• 12:35 PM » Barney Frank: Mandatory Principal Write-Downs Unrealistic
    Published Tue, Jan 05 2010 12:35 PM by Google News
    Associated Press While various housing analysts, and the are calling for more aggressive loan modifications that write down borrowers’ loan balances, principal write-downs can’t be mandated by policymakers, Rep. Barney Frank said on CNBC on Tuesday morning. Rep. Frank, who chairs the House Financial Services Committee, reiterated his support for giving bankruptcy judges the power to modify mortgages in so-called . Passing bankruptcy-overhaul legislation would be the fairest way to reduce loan balances, he said, because it would require borrowers must pay some price—in this case, by going through bankruptcy. The House approved bankruptcy legislation last year, but the measure couldn’t secure enough votes in the Senate. There’s no easy or fair way to mandate principal write-downs without otherwise requiring borrowers to suffer some hardship, said Rep. Frank. “What do you then say to the individual who says, ‘Wait a minute, we’re equally circumstanced. I’ve got the same mortgage she’s got. I’ve been more prudent. I’m not in distress; she is. Why does she get the reduction?’” he said. While it would be “OK” to encourage principal reductions “on a voluntary basis with even some pressure” from policymakers, Rep. Frank said there’s just no way to create a loan modification program that mandates write-downs. “One, I don’t know what criteria you would put in to mandate it. What would we say in the law? What level of distress qualifies you? How would we prevent you from sort of getting yourself into distress?” he said. The Massachusetts Democrat also reiterated his support for a measure that would lend money from the Troubled Asset Relief Program, or TARP, to borrowers who have fallen behind on their mortgages due to unemployment. Rep. Frank said it was important to distinguish between people who had mortgages that they should never had taken out and that probably weren’t ever going to be repaid and those who had fallen behind simply because they had lost their jobs. “There’s...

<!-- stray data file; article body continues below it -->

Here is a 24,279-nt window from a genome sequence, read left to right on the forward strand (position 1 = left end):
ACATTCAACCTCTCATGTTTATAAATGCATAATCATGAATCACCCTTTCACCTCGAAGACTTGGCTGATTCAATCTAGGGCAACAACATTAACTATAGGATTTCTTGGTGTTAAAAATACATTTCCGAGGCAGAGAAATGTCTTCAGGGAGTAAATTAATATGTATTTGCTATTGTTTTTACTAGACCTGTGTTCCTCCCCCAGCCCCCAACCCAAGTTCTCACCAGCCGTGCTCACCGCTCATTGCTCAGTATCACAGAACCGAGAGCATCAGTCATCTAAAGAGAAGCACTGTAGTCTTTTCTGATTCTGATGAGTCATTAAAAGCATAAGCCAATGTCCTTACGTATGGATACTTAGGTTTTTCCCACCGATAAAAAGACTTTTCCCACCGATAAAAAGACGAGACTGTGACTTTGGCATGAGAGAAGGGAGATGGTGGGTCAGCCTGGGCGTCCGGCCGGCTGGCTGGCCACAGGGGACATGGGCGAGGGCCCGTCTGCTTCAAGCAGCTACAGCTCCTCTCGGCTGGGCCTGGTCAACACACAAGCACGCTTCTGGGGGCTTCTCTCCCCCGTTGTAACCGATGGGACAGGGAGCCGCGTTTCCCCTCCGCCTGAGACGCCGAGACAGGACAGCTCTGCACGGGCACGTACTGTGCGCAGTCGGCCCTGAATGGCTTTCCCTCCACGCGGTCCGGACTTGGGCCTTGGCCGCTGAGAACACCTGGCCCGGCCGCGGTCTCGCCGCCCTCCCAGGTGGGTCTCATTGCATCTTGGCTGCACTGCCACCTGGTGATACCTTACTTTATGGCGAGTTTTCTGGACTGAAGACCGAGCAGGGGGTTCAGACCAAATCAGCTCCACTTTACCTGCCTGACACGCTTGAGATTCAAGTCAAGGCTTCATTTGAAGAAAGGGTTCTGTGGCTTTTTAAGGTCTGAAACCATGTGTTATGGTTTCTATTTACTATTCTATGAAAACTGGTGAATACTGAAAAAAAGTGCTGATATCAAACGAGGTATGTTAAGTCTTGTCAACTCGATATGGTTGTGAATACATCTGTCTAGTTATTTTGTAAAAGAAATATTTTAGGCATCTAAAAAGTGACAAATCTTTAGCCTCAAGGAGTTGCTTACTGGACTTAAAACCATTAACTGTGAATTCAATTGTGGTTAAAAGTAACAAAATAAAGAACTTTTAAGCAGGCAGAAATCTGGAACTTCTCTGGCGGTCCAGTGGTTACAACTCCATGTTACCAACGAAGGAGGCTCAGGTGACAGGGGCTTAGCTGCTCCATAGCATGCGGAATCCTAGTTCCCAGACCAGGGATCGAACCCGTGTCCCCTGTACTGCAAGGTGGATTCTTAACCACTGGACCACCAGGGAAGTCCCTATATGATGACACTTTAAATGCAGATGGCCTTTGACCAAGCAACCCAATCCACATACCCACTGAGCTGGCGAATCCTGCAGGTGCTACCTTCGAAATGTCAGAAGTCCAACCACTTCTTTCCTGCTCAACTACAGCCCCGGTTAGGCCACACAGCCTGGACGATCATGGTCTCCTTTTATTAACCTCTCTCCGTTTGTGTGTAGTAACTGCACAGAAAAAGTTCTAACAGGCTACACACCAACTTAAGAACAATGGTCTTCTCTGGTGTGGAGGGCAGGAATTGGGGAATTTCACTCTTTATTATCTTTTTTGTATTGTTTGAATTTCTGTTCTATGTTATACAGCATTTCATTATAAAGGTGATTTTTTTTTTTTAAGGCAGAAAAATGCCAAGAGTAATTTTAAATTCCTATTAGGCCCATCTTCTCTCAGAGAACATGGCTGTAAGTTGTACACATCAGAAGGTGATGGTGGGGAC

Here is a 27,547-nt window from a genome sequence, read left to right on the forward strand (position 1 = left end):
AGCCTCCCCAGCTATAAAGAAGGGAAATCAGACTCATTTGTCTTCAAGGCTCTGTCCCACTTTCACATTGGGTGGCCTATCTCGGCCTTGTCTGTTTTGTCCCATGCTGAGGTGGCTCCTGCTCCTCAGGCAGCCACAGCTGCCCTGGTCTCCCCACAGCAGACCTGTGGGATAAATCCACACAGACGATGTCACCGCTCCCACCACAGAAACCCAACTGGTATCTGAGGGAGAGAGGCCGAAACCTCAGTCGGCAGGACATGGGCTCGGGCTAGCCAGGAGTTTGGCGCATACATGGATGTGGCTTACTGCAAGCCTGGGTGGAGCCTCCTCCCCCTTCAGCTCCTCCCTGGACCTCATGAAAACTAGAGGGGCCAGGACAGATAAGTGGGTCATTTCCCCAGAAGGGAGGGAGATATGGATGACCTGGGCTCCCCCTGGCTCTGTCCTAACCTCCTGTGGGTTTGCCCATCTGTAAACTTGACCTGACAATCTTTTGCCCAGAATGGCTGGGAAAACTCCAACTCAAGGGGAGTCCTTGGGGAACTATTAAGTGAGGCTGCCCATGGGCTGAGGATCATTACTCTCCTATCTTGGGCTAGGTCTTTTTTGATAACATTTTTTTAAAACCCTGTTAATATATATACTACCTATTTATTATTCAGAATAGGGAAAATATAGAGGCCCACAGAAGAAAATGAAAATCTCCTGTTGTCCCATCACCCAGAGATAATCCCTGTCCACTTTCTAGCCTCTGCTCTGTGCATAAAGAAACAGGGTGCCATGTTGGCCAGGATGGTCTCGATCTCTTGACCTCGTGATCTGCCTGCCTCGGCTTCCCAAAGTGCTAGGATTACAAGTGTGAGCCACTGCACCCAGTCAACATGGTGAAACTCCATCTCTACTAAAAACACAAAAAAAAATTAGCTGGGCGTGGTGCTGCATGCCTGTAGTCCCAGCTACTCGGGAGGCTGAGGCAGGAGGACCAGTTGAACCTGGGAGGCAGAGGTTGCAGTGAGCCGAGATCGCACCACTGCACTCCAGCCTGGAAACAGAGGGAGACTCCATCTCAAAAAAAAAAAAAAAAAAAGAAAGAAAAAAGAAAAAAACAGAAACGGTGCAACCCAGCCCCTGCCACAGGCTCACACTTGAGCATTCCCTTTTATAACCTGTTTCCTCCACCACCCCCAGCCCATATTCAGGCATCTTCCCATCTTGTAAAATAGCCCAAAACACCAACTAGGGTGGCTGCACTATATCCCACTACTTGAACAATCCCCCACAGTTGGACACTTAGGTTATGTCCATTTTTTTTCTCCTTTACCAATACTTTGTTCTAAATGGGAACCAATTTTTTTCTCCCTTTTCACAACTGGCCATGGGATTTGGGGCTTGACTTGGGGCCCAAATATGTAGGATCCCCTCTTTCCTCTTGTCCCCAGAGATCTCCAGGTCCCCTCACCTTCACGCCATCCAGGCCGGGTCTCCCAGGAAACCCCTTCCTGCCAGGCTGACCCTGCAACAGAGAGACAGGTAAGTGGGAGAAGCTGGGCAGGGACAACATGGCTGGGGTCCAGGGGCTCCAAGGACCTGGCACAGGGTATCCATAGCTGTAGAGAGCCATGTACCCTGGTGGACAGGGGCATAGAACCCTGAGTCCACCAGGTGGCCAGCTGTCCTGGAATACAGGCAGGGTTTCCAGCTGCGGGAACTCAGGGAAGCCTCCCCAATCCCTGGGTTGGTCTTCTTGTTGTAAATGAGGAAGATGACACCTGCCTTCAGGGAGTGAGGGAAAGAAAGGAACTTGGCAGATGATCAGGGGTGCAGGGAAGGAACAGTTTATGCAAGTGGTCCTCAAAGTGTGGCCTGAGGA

• 12:35 PM » Reduce Homeowners' Mortgage Payments: Lockhart
    Published Tue, Jan 05 2010 12:35 PM by CNBC
    Reduce Homeowners' Mortgage Payments: Lockhart
  • 8:25 AM » Bank Lobbying Abetted Mortgage Mess, IMF Says
    Published Tue, Jan 05 2010 8:25 AM by dealbook.blogs.nytimes.com